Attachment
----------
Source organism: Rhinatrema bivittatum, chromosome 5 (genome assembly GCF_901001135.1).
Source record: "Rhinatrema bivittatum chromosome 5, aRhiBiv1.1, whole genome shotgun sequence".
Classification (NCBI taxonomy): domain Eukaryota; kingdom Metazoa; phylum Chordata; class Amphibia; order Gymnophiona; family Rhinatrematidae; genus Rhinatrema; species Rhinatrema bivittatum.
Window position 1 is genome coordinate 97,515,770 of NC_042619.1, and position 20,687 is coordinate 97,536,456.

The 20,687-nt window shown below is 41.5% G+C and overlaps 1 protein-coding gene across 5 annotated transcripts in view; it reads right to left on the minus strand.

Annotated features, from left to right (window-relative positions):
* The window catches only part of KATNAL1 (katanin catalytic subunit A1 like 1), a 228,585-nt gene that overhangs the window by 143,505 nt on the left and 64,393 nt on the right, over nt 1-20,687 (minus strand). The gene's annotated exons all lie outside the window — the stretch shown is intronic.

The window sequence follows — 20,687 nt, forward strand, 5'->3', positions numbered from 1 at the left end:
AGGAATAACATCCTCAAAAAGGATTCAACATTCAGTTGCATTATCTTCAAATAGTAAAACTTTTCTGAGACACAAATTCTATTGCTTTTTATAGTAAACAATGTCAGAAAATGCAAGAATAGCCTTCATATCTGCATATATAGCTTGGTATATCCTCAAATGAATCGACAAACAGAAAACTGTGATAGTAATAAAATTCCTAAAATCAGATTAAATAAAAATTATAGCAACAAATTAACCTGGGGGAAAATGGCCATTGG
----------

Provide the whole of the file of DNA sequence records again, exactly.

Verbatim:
Source organism: Rhinatrema bivittatum, chromosome 5 (genome assembly GCF_901001135.1).
Source record: "Rhinatrema bivittatum chromosome 5, aRhiBiv1.1, whole genome shotgun sequence".
Classification (NCBI taxonomy): domain Eukaryota; kingdom Metazoa; phylum Chordata; class Amphibia; order Gymnophiona; family Rhinatrematidae; genus Rhinatrema; species Rhinatrema bivittatum.
Window position 1 is genome coordinate 97,515,770 of NC_042619.1, and position 20,687 is coordinate 97,536,456.

The 20,687-nt window shown below is 41.5% G+C and overlaps 1 protein-coding gene across 5 annotated transcripts in view; it reads right to left on the minus strand.

Annotated features, from left to right (window-relative positions):
* The window catches only part of KATNAL1 (katanin catalytic subunit A1 like 1), a 228,585-nt gene that overhangs the window by 143,505 nt on the left and 64,393 nt on the right, over nt 1-20,687 (minus strand). The gene's annotated exons all lie outside the window — the stretch shown is intronic.

The window sequence follows — 20,687 nt, forward strand, 5'->3', positions numbered from 1 at the left end:
AGGAATAACATCCTCAAAAAGGATTCAACATTCAGTTGCATTATCTTCAAATAGTAAAACTTTTCTGAGACACAAATTCTATTGCTTTTTATAGTAAACAATGTCAGAAAATGCAAGAATAGCCTTCATATCTGCATATATAGCTTGGTATATCCTCAAATGAATCGACAAACAGAAAACTGTGATAGTAATAAAATTCCTAAAATCAGATTAAATAAAAATTATAGCAACAAATTAACCTGGGGGAAAATGGCCATTGG